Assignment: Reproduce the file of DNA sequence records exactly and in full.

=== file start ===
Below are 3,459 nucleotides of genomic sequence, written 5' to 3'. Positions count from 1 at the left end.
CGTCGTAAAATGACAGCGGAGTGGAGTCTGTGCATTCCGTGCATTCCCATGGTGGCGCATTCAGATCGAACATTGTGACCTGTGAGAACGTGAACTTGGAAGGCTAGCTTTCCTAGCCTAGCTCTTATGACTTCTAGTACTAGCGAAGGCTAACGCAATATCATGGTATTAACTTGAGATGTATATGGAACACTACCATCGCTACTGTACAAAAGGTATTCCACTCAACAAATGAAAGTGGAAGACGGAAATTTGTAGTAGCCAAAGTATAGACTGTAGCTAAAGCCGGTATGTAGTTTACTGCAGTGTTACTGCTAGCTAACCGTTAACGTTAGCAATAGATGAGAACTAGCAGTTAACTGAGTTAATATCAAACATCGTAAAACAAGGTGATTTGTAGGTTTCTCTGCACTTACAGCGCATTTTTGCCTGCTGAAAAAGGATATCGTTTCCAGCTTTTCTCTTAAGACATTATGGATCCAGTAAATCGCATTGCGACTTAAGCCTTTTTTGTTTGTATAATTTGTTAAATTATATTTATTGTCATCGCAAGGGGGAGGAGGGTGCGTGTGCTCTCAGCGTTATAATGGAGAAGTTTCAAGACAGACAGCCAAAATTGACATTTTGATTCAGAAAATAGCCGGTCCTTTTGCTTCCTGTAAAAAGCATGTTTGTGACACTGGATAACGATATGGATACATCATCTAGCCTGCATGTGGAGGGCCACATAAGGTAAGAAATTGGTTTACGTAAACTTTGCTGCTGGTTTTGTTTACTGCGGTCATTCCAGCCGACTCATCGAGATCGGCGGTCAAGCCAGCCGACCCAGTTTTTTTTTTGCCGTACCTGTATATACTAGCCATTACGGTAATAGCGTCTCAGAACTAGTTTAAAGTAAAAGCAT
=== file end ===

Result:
Below are 3,459 nucleotides of genomic sequence, written 5' to 3'. Positions count from 1 at the left end.
CGTCGTAAAATGACAGCGGAGTGGAGTCTGTGCATTCCGTGCATTCCCATGGTGGCGCATTCAGATCGAACATTGTGACCTGTGAGAACGTGAACTTGGAAGGCTAGCTTTCCTAGCCTAGCTCTTATGACTTCTAGTACTAGCGAAGGCTAACGCAATATCATGGTATTAACTTGAGATGTATATGGAACACTACCATCGCTACTGTACAAAAGGTATTCCACTCAACAAATGAAAGTGGAAGACGGAAATTTGTAGTAGCCAAAGTATAGACTGTAGCTAAAGCCGGTATGTAGTTTACTGCAGTGTTACTGCTAGCTAACCGTTAACGTTAGCAATAGATGAGAACTAGCAGTTAACTGAGTTAATATCAAACATCGTAAAACAAGGTGATTTGTAGGTTTCTCTGCACTTACAGCGCATTTTTGCCTGCTGAAAAAGGATATCGTTTCCAGCTTTTCTCTTAAGACATTATGGATCCAGTAAATCGCATTGCGACTTAAGCCTTTTTTGTTTGTATAATTTGTTAAATTATATTTATTGTCATCGCAAGGGGGAGGAGGGTGCGTGTGCTCTCAGCGTTATAATGGAGAAGTTTCAAGACAGACAGCCAAAATTGACATTTTGATTCAGAAAATAGCCGGTCCTTTTGCTTCCTGTAAAAAGCATGTTTGTGACACTGGATAACGATATGGATACATCATCTAGCCTGCATGTGGAGGGCCACATAAGGTAAGAAATTGGTTTACGTAAACTTTGCTGCTGGTTTTGTTTACTGCGGTCATTCCAGCCGACTCATCGAGATCGGCGGTCAAGCCAGCCGACCCAGTTTTTTTTTTGCCGTACCTGTATATACTAGCCATTACGGTAATAGCGTCTCAGAACTAGTTTAAAGTAAAAGCAT